The Barbados Sea Turtle Project

The Barbados Sea Turtle Project is based at the University of the West Indies (Cave Hill Campus). 

For more than 25 years, we have been involved in conservation of the endangered marine turtle species that forage around and nest on Barbados through research, education and public outreach as well as monitoring of nesting females, juveniles and hatchlings.


About Us

The vision of the Barbados Sea Turtle Project is to restore local marine turtle populations to levels at which they can fulfil their ecological roles while still providing opportunities for sustainable use by the people of Barbados, and to support similar efforts in other countries of the Caribbean.

Our mission is to recover marine turtle populations through the use of scientifically-sound conservation measures and monitoring programmes, and through the development and implementation of training, education and public awareness tools and activities that encourage the support and active participation of stakeholders.



The Barbados Sea Turtle Project would be unable to continue conservation and educational activities without the participation of local and international volunteers. Each year, we accept volunteers from Barbados and from many countries around the world to assist with data collection, sea turtle rescues, presentations and displays.

volunteer trainingWe accept volunteers between May and November each year, usually for periods of 2-4 months.

Each volunteer group is comprised of six local and six international volunteers. Volunteers are trained extensively so that they learn and practice the skills necessary for effective sea turtle conservation. These skills include:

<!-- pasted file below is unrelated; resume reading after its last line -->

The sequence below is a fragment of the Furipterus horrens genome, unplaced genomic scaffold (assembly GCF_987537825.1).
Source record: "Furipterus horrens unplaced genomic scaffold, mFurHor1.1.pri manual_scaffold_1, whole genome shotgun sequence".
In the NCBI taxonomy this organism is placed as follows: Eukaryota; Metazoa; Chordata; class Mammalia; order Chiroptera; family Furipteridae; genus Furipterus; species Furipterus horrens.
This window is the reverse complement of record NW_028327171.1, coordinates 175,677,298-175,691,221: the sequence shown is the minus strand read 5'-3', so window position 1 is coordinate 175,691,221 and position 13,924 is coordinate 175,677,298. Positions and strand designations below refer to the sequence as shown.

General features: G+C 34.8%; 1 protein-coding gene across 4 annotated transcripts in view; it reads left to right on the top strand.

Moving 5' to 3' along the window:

• interacting with a nesting female without disturbing her
  • accurate collection of scientific data
  • identifying activity types based on track patterns
  • dissemination of information to schools, camps, hotels and interested beachgoers
  • safely relocating a sea turtle nest
  • sea turtle nest excavation



The Barbados Sea Turtle Project informs the public about sea turtle biology, conservation efforts, and research programmes. Several methods are used to promote this type of education.

Whenever possible, local and international television programmes, radio programmes and newspapers are used to widely spread information about sea turtle issues in Barbados and the other Caribbean territories.

During the school year, BSTP volunteers make presentations to students throughout the island. During the summer vacation, which coincides with the hawksbill turtle nesting season, we give presentations at the numerous summer camps held around the island.

During the nesting season, hotels and local conservation organisations occasionally request presentations or displays for staff and guests interested in the environment. These presentations help to ensure that persons working on or using the beaches of Barbados can interact safely with marine turtles and can react appropriately if they find hatchlings or a turtle in distress.

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